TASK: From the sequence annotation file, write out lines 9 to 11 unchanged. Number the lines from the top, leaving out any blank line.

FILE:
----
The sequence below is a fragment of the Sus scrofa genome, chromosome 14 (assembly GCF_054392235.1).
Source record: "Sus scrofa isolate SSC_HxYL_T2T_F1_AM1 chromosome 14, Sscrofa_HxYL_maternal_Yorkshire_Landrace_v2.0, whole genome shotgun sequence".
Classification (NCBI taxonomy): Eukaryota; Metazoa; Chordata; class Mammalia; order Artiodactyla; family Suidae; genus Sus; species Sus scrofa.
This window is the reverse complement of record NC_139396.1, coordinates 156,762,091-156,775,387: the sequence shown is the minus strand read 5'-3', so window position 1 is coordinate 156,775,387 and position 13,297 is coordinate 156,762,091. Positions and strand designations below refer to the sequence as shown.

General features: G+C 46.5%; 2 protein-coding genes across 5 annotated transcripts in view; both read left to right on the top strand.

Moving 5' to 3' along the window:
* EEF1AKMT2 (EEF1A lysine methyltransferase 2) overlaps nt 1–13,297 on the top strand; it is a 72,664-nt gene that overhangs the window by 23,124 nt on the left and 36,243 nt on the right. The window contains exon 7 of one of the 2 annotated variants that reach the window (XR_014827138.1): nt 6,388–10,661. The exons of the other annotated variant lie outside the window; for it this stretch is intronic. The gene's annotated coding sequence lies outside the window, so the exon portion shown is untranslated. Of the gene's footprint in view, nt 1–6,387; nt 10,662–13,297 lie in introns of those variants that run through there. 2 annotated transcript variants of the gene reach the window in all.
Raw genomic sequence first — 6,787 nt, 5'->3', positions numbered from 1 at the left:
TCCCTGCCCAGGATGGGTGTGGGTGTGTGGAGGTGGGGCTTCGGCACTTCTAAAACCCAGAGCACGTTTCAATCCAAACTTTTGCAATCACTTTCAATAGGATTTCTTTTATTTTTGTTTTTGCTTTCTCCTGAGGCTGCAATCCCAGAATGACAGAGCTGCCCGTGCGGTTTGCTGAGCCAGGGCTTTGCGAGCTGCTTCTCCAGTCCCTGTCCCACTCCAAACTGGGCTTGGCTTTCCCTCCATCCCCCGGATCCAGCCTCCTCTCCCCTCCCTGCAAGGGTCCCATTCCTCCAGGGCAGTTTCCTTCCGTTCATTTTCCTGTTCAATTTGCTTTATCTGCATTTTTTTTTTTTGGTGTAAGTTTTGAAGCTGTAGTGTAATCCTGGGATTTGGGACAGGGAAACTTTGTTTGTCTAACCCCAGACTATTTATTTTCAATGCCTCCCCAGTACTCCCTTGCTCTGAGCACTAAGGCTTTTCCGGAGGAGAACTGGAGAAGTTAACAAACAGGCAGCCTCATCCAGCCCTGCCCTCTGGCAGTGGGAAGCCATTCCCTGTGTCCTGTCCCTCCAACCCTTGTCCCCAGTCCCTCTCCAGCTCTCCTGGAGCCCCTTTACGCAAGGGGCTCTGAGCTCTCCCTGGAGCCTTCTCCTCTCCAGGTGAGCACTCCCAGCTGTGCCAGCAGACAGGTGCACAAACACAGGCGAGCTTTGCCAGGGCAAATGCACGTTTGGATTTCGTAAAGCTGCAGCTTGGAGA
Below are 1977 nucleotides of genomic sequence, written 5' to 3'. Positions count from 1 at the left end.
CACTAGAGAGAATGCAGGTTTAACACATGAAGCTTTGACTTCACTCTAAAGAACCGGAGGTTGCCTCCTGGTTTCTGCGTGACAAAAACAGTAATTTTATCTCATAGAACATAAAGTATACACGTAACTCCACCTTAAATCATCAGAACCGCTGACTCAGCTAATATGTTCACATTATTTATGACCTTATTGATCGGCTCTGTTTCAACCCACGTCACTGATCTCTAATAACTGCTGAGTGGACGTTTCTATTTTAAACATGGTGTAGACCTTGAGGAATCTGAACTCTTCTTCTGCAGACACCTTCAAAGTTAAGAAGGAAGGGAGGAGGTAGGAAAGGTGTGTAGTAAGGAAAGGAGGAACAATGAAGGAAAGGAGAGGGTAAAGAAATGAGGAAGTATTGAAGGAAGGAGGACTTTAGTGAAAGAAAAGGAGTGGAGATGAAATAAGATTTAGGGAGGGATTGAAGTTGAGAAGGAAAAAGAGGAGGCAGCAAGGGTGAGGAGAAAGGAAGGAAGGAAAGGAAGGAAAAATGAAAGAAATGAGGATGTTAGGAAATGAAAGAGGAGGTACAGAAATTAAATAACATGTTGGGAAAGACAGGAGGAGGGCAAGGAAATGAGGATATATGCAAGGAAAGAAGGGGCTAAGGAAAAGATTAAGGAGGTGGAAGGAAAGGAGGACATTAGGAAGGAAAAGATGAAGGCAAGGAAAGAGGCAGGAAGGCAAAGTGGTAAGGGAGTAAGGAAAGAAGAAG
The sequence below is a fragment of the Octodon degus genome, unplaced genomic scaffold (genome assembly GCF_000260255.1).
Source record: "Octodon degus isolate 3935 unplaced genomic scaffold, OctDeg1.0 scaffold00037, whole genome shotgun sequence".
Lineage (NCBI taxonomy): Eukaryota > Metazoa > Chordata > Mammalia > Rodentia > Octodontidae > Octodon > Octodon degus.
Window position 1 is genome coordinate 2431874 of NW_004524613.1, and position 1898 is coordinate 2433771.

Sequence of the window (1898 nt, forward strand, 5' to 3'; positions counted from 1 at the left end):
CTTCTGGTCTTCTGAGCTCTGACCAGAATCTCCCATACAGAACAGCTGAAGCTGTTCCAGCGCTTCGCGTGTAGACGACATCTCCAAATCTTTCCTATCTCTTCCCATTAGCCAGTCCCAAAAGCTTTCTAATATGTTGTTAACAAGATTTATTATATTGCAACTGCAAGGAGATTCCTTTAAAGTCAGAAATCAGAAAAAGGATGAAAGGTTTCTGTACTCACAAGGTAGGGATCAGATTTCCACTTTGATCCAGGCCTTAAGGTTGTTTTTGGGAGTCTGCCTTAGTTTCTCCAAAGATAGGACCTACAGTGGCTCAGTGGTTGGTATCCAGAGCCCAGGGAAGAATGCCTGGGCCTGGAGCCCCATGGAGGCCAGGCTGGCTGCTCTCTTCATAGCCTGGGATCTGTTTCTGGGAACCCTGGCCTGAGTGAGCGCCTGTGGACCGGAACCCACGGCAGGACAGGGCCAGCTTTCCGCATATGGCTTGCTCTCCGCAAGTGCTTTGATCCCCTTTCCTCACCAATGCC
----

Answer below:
TCCCTGCCCAGGATGGGTGTGGGTGTGTGGAGGTGGGGCTTCGGCACTTCTAAAACCCAGAGCACGTTTCAATCCAAACTTTTGCAATCACTTTCAATAGGATTTCTTTTATTTTTGTTTTTGCTTTCTCCTGAGGCTGCAATCCCAGAATGACAGAGCTGCCCGTGCGGTTTGCTGAGCCAGGGCTTTGCGAGCTGCTTCTCCAGTCCCTGTCCCACTCCAAACTGGGCTTGGCTTTCCCTCCATCCCCCGGATCCAGCCTCCTCTCCCCTCCCTGCAAGGGTCCCATTCCTCCAGGGCAGTTTCCTTCCGTTCATTTTCCTGTTCAATTTGCTTTATCTGCATTTTTTTTTTTTGGTGTAAGTTTTGAAGCTGTAGTGTAATCCTGGGATTTGGGACAGGGAAACTTTGTTTGTCTAACCCCAGACTATTTATTTTCAATGCCTCCCCAGTACTCCCTTGCTCTGAGCACTAAGGCTTTTCCGGAGGAGAACTGGAGAAGTTAACAAACAGGCAGCCTCATCCAGCCCTGCCCTCTGGCAGTGGGAAGCCATTCCCTGTGTCCTGTCCCTCCAACCCTTGTCCCCAGTCCCTCTCCAGCTCTCCTGGAGCCCCTTTACGCAAGGGGCTCTGAGCTCTCCCTGGAGCCTTCTCCTCTCCAGGTGAGCACTCCCAGCTGTGCCAGCAGACAGGTGCACAAACACAGGCGAGCTTTGCCAGGGCAAATGCACGTTTGGATTTCGTAAAGCTGCAGCTTGGAGA
Below are 1977 nucleotides of genomic sequence, written 5' to 3'. Positions count from 1 at the left end.
CACTAGAGAGAATGCAGGTTTAACACATGAAGCTTTGACTTCACTCTAAAGAACCGGAGGTTGCCTCCTGGTTTCTGCGTGACAAAAACAGTAATTTTATCTCATAGAACATAAAGTATACACGTAACTCCACCTTAAATCATCAGAACCGCTGACTCAGCTAATATGTTCACATTATTTATGACCTTATTGATCGGCTCTGTTTCAACCCACGTCACTGATCTCTAATAACTGCTGAGTGGACGTTTCTATTTTAAACATGGTGTAGACCTTGAGGAATCTGAACTCTTCTTCTGCAGACACCTTCAAAGTTAAGAAGGAAGGGAGGAGGTAGGAAAGGTGTGTAGTAAGGAAAGGAGGAACAATGAAGGAAAGGAGAGGGTAAAGAAATGAGGAAGTATTGAAGGAAGGAGGACTTTAGTGAAAGAAAAGGAGTGGAGATGAAATAAGATTTAGGGAGGGATTGAAGTTGAGAAGGAAAAAGAGGAGGCAGCAAGGGTGAGGAGAAAGGAAGGAAGGAAAGGAAGGAAAAATGAAAGAAATGAGGATGTTAGGAAATGAAAGAGGAGGTACAGAAATTAAATAACATGTTGGGAAAGACAGGAGGAGGGCAAGGAAATGAGGATATATGCAAGGAAAGAAGGGGCTAAGGAAAAGATTAAGGAGGTGGAAGGAAAGGAGGACATTAGGAAGGAAAAGATGAAGGCAAGGAAAGAGGCAGGAAGGCAAAGTGGTAAGGGAGTAAGGAAAGAAGAAG